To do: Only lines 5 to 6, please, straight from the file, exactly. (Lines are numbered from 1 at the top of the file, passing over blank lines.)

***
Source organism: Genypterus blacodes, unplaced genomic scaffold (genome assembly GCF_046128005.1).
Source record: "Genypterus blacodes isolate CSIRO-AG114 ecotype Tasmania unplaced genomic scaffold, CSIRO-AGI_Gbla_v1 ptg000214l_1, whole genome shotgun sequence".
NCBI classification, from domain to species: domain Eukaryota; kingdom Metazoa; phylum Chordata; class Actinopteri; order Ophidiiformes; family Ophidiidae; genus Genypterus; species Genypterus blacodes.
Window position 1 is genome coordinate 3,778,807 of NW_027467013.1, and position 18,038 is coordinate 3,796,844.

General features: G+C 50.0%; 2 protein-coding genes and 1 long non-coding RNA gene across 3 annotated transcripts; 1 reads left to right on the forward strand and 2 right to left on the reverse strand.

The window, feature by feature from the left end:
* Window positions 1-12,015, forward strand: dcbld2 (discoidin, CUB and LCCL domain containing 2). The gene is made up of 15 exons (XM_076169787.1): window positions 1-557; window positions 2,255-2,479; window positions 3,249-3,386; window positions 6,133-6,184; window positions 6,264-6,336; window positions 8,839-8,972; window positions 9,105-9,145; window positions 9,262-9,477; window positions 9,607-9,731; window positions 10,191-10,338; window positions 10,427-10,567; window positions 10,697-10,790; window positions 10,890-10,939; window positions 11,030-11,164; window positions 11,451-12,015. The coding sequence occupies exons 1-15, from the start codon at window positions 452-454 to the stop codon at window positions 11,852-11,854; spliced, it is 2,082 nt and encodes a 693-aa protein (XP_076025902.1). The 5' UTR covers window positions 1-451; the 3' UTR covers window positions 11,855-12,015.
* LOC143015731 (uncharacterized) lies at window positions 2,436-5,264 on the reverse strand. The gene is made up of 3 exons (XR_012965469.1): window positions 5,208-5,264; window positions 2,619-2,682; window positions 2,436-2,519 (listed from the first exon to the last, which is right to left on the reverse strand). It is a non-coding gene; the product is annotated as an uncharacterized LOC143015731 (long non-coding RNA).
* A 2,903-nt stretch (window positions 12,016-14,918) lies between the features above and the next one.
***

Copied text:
General features: G+C 50.0%; 2 protein-coding genes and 1 long non-coding RNA gene across 3 annotated transcripts; 1 reads left to right on the forward strand and 2 right to left on the reverse strand.

The window, feature by feature from the left end: